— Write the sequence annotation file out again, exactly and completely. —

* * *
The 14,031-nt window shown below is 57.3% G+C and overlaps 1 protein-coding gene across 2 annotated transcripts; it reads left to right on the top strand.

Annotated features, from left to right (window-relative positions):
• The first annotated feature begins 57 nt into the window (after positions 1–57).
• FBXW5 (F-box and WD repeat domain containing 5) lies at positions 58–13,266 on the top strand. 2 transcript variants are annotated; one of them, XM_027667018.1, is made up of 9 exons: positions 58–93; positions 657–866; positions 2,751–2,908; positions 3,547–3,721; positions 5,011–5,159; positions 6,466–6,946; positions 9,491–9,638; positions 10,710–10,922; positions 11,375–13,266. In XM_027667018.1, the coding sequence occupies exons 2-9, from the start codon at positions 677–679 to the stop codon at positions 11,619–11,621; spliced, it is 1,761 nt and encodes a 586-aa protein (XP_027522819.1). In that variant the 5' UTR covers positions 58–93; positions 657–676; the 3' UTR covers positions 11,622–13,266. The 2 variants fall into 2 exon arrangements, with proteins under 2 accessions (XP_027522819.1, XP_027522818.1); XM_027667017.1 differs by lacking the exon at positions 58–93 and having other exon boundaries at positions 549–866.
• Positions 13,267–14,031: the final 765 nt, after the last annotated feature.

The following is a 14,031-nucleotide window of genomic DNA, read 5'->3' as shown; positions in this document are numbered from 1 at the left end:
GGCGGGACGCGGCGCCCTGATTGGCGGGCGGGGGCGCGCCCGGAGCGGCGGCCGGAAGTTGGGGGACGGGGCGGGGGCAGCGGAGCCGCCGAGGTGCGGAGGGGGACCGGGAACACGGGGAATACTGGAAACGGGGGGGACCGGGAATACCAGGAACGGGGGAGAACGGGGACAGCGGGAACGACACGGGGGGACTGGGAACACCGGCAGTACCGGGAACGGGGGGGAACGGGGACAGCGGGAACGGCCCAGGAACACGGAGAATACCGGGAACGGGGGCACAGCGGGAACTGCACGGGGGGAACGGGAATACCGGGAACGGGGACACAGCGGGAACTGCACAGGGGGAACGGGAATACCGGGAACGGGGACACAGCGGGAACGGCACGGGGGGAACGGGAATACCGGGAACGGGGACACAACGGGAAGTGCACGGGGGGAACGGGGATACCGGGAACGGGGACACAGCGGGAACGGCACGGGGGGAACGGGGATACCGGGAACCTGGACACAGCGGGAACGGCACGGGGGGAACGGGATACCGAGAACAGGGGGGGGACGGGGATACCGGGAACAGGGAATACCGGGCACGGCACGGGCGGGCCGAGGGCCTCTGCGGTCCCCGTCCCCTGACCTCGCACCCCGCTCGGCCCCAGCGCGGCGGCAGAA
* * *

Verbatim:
The 14,031-nt window shown below is 57.3% G+C and overlaps 1 protein-coding gene across 2 annotated transcripts; it reads left to right on the top strand.

Annotated features, from left to right (window-relative positions):
• The first annotated feature begins 57 nt into the window (after positions 1–57).
• FBXW5 (F-box and WD repeat domain containing 5) lies at positions 58–13,266 on the top strand. 2 transcript variants are annotated; one of them, XM_027667018.1, is made up of 9 exons: positions 58–93; positions 657–866; positions 2,751–2,908; positions 3,547–3,721; positions 5,011–5,159; positions 6,466–6,946; positions 9,491–9,638; positions 10,710–10,922; positions 11,375–13,266. In XM_027667018.1, the coding sequence occupies exons 2-9, from the start codon at positions 677–679 to the stop codon at positions 11,619–11,621; spliced, it is 1,761 nt and encodes a 586-aa protein (XP_027522819.1). In that variant the 5' UTR covers positions 58–93; positions 657–676; the 3' UTR covers positions 11,622–13,266. The 2 variants fall into 2 exon arrangements, with proteins under 2 accessions (XP_027522819.1, XP_027522818.1); XM_027667017.1 differs by lacking the exon at positions 58–93 and having other exon boundaries at positions 549–866.
• Positions 13,267–14,031: the final 765 nt, after the last annotated feature.

The following is a 14,031-nucleotide window of genomic DNA, read 5'->3' as shown; positions in this document are numbered from 1 at the left end:
GGCGGGACGCGGCGCCCTGATTGGCGGGCGGGGGCGCGCCCGGAGCGGCGGCCGGAAGTTGGGGGACGGGGCGGGGGCAGCGGAGCCGCCGAGGTGCGGAGGGGGACCGGGAACACGGGGAATACTGGAAACGGGGGGGACCGGGAATACCAGGAACGGGGGAGAACGGGGACAGCGGGAACGACACGGGGGGACTGGGAACACCGGCAGTACCGGGAACGGGGGGGAACGGGGACAGCGGGAACGGCCCAGGAACACGGAGAATACCGGGAACGGGGGCACAGCGGGAACTGCACGGGGGGAACGGGAATACCGGGAACGGGGACACAGCGGGAACTGCACAGGGGGAACGGGAATACCGGGAACGGGGACACAGCGGGAACGGCACGGGGGGAACGGGAATACCGGGAACGGGGACACAACGGGAAGTGCACGGGGGGAACGGGGATACCGGGAACGGGGACACAGCGGGAACGGCACGGGGGGAACGGGGATACCGGGAACCTGGACACAGCGGGAACGGCACGGGGGGAACGGGATACCGAGAACAGGGGGGGGACGGGGATACCGGGAACAGGGAATACCGGGCACGGCACGGGCGGGCCGAGGGCCTCTGCGGTCCCCGTCCCCTGACCTCGCACCCCGCTCGGCCCCAGCGCGGCGGCAGAA